• Health maintenance organization (HMO) — HMOs, which are the most common type of Covered California plan, offer restricted provider networks and you need to get referrals from your primary care provider to see specialists. You can’t usually get care outside of your network. If you see a provider outside of the network, you may have to pay the whole bill with no help from your plan. These plans are less expensive than PPOs. 
  • Exclusive provider organization (EPO) — EPOs are a PPO/HMO hybrid. EPOs don’t require you to choose a primary care provider. You don’t need referrals to see specialists. So, in those cases, it’s like a PPO. However, similar to an HMO, EPOs have restricted networks and won’t pay for care outside of your network. 
  • Healthcare service plan (HSP) — HSPs are similar to EPOs. HSPs require that you name a primary care physician and there’s no out-of-network care. In those ways, HSPs are like HMOs. However, you don’t need a referral to see specialists if you have an HSP, which is similar to a PPO.

People looking for a plan through Covered California usually have multiple choices. Covered California said more than 99% of Californians have at least two health insurance company options in 2020. Eighty-seven percent have at least three insurer choices. 

Covered California selected 11 insurers to provide plans in 2020:

  • Anthem Blue Cross of California
  • Blue Shield of California 
  • Chinese Community Health Plan 
  • Health Net
  • Kaiser Permanente
  • L.A. Care Health Plan
  • Molina Healthcare
  • Oscar Health Plan of California
  • Sharp Health Plan
  • Valley Health Plan
  • Western Health Advantage

In addition to health insurance, Covered California offers dental plans. These are separate from health insurance plans. Insurers with dental plans are:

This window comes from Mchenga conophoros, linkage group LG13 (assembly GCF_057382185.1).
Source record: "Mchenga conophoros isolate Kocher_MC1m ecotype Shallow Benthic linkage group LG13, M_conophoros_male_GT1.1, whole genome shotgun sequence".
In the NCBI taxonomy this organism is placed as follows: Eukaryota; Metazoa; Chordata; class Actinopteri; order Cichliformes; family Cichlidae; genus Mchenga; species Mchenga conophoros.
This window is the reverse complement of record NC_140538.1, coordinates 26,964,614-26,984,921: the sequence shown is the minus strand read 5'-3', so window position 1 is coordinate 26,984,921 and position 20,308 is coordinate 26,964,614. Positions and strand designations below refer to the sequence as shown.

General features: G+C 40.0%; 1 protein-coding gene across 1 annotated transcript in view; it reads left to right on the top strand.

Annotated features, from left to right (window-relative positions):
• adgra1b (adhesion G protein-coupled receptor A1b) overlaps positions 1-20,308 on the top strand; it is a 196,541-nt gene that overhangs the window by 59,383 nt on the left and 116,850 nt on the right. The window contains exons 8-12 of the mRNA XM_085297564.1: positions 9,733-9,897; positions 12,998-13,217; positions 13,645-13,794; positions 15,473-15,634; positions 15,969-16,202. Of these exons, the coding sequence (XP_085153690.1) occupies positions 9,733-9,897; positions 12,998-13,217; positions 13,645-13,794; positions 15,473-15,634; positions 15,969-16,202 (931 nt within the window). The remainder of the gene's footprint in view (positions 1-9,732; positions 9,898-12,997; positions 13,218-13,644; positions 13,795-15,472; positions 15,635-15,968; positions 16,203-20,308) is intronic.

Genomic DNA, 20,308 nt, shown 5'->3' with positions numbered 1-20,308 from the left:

• Access Dental Plan
  • Anthem Blue Cross
  • California Dental Network
  • Delta Dental of California
  • Dental Health Services
  • Liberty Dental Plan 
  • Premier Access

Covered California offers two dental plan designs: HMOs and PPOs. 

 

Individual mandate in California

California is bringing back the individual mandate in 2020. The ACA implemented the individual mandate on a federal level. Congress has since removed the individual mandate fine, but the Golden State has implemented it at the state level for 2020. There are a handful of states with their own individual mandate. 

You’ll get fined at tax time depending on your family size and income if you didn’t have health insurance coverage in the previous year. 

The fine amount depends on your family size and income. The highest penalty is $2,100 per family. 

 

Who’s eligible for Covered California? 

Calfornia residents, as well as undocumented people, can apply for Covered California plans. 

During the application process, Covered California will verify your identity, income, citizenship and immigration status. If Covered California can’t confirm any information, the state may deem you “conditionally eligible.” In that case, you’ll get coverage for 90 days while you provide additional documents to Covered California. 

 

Expanded subsidies in Covered California

People who sign up through Covered California may find subsidized plans based on their income. When you apply and enter your income information, Cover California will tell you whether you’re eligible for subsidies, how much help you get and the premiums you pay.

The vast majority of people with Covered California plans receive subsidies. The ACA allowed for subsidies up to 400% of the federal poverty level.